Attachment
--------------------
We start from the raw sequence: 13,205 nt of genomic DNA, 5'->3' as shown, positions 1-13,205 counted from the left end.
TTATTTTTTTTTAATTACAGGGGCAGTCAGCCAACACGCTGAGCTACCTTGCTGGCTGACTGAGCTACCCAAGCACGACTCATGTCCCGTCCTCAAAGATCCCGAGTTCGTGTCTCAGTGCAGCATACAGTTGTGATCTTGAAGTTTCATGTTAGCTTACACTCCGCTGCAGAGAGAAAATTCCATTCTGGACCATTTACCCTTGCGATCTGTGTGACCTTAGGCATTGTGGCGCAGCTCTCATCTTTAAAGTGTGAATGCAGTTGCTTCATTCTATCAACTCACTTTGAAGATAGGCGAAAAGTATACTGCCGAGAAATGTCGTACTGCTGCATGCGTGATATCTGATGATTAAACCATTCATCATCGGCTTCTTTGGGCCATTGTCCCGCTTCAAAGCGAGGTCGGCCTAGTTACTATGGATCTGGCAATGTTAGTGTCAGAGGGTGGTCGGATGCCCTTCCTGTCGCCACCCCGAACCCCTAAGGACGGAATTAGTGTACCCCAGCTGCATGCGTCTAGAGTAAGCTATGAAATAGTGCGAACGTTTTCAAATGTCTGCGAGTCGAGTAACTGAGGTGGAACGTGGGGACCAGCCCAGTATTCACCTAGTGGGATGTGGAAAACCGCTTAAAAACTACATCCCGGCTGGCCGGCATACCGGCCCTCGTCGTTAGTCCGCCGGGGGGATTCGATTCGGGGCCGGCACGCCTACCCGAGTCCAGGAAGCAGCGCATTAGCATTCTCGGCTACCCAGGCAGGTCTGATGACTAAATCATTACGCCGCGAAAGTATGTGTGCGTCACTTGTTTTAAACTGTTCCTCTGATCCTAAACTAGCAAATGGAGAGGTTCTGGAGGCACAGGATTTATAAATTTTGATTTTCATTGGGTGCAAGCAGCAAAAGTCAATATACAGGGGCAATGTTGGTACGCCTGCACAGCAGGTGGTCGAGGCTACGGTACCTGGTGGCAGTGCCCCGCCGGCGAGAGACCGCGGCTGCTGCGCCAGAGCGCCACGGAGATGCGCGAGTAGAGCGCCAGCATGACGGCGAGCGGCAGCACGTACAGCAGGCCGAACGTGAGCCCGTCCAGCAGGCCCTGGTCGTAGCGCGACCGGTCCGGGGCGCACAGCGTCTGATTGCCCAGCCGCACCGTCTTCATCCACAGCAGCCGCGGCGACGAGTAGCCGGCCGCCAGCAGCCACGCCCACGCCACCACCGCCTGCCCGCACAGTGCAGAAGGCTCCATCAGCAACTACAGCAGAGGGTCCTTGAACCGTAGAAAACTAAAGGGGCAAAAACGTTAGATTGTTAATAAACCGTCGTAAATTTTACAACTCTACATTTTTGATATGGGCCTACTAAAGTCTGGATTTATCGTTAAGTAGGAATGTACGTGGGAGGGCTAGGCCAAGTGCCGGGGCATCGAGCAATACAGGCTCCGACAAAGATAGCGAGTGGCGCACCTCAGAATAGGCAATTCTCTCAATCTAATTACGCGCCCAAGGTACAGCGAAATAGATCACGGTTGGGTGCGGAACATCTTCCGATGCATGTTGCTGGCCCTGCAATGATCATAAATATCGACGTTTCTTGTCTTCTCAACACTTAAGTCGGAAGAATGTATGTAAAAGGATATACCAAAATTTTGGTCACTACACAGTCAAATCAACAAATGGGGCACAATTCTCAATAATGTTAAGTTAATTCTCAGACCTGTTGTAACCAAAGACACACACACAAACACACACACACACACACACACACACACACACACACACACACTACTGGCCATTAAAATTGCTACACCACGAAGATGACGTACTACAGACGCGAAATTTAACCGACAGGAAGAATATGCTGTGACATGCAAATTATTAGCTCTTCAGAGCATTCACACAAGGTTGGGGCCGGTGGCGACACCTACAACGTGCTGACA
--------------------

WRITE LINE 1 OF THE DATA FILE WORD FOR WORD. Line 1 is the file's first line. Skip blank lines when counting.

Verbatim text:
We start from the raw sequence: 13,205 nt of genomic DNA, 5'->3' as shown, positions 1-13,205 counted from the left end.